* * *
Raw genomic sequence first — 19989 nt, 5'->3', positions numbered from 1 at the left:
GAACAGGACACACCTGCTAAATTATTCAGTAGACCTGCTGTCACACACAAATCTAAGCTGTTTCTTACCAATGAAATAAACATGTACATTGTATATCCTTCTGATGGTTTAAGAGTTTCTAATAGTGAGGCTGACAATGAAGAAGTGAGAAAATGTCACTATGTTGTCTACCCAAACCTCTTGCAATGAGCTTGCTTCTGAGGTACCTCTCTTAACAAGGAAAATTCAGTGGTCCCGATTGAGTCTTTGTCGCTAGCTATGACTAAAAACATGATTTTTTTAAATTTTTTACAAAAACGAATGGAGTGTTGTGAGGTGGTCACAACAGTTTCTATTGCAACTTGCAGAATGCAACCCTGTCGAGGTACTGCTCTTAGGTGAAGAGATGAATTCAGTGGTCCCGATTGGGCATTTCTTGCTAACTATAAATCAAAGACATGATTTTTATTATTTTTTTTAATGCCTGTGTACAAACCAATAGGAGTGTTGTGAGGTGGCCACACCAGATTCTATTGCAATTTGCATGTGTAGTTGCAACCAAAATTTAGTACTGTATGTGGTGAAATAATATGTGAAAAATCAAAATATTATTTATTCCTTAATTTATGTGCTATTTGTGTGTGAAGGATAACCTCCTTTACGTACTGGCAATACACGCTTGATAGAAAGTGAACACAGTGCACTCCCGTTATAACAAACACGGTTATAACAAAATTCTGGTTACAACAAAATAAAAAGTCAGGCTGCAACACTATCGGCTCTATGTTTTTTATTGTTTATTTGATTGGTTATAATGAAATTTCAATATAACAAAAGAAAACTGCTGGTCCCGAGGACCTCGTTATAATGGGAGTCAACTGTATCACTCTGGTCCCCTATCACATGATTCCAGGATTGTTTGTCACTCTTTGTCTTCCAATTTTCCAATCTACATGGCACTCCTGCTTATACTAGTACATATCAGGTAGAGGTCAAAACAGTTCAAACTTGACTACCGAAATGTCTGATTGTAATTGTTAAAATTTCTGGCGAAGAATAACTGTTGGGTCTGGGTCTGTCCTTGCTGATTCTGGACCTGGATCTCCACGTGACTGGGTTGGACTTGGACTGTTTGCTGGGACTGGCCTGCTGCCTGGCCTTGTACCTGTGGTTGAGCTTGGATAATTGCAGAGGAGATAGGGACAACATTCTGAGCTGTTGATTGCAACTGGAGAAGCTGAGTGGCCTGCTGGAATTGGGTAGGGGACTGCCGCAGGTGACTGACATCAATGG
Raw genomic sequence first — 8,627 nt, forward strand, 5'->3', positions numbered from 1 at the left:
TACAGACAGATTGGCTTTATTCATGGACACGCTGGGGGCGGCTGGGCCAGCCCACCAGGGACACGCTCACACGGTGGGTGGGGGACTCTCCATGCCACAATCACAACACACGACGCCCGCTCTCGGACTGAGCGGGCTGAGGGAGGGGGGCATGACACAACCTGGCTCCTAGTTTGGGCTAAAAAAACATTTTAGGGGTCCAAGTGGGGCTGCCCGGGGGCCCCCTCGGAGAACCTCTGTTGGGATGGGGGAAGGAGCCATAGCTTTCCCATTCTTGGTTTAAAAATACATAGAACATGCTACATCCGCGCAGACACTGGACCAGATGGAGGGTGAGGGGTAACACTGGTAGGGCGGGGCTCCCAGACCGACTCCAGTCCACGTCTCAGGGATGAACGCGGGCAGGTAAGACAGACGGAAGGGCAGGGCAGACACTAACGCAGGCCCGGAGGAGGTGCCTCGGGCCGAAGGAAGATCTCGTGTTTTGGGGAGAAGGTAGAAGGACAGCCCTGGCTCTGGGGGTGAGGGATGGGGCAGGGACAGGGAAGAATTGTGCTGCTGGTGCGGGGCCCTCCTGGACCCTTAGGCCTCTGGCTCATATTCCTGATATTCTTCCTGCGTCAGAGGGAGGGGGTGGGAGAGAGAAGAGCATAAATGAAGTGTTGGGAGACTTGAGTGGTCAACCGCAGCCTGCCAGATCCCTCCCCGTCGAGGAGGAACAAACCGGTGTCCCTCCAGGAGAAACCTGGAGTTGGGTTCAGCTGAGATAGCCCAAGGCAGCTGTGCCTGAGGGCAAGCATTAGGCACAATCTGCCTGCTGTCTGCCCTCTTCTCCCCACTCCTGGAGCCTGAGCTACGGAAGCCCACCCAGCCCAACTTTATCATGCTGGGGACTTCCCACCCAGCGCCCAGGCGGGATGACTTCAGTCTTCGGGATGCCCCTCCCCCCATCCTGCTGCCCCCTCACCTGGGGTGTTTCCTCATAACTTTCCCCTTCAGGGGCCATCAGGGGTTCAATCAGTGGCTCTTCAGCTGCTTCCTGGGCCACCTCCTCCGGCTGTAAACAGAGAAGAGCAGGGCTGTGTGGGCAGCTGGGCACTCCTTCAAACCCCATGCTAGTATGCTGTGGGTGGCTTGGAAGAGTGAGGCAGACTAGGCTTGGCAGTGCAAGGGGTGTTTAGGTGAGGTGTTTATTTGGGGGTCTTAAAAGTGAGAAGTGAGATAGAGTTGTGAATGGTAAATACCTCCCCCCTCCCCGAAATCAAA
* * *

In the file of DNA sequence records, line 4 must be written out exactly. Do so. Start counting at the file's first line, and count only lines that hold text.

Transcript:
TACAGACAGATTGGCTTTATTCATGGACACGCTGGGGGCGGCTGGGCCAGCCCACCAGGGACACGCTCACACGGTGGGTGGGGGACTCTCCATGCCACAATCACAACACACGACGCCCGCTCTCGGACTGAGCGGGCTGAGGGAGGGGGGCATGACACAACCTGGCTCCTAGTTTGGGCTAAAAAAACATTTTAGGGGTCCAAGTGGGGCTGCCCGGGGGCCCCCTCGGAGAACCTCTGTTGGGATGGGGGAAGGAGCCATAGCTTTCCCATTCTTGGTTTAAAAATACATAGAACATGCTACATCCGCGCAGACACTGGACCAGATGGAGGGTGAGGGGTAACACTGGTAGGGCGGGGCTCCCAGACCGACTCCAGTCCACGTCTCAGGGATGAACGCGGGCAGGTAAGACAGACGGAAGGGCAGGGCAGACACTAACGCAGGCCCGGAGGAGGTGCCTCGGGCCGAAGGAAGATCTCGTGTTTTGGGGAGAAGGTAGAAGGACAGCCCTGGCTCTGGGGGTGAGGGATGGGGCAGGGACAGGGAAGAATTGTGCTGCTGGTGCGGGGCCCTCCTGGACCCTTAGGCCTCTGGCTCATATTCCTGATATTCTTCCTGCGTCAGAGGGAGGGGGTGGGAGAGAGAAGAGCATAAATGAAGTGTTGGGAGACTTGAGTGGTCAACCGCAGCCTGCCAGATCCCTCCCCGTCGAGGAGGAACAAACCGGTGTCCCTCCAGGAGAAACCTGGAGTTGGGTTCAGCTGAGATAGCCCAAGGCAGCTGTGCCTGAGGGCAAGCATTAGGCACAATCTGCCTGCTGTCTGCCCTCTTCTCCCCACTCCTGGAGCCTGAGCTACGGAAGCCCACCCAGCCCAACTTTATCATGCTGGGGACTTCCCACCCAGCGCCCAGGCGGGATGACTTCAGTCTTCGGGATGCCCCTCCCCCCATCCTGCTGCCCCCTCACCTGGGGTGTTTCCTCATAACTTTCCCCTTCAGGGGCCATCAGGGGTTCAATCAGTGGCTCTTCAGCTGCTTCCTGGGCCACCTCCTCCGGCTGTAAACAGAGAAGAGCAGGGCTGTGTGGGCAGCTGGGCACTCCTTCAAACCCCATGCTAGTATGCTGTGGGTGGCTTGGAAGAGTGAGGCAGACTAGGCTTGGCAGTGCAAGGGGTGTTTAGGTGAGGTGTTTATTTGGGGGTCTTAAAAGTGAGAAGTGAGATAGAGTTGTGAATGGTAAATACCTCCCCCCTCCCCGAAATCAAA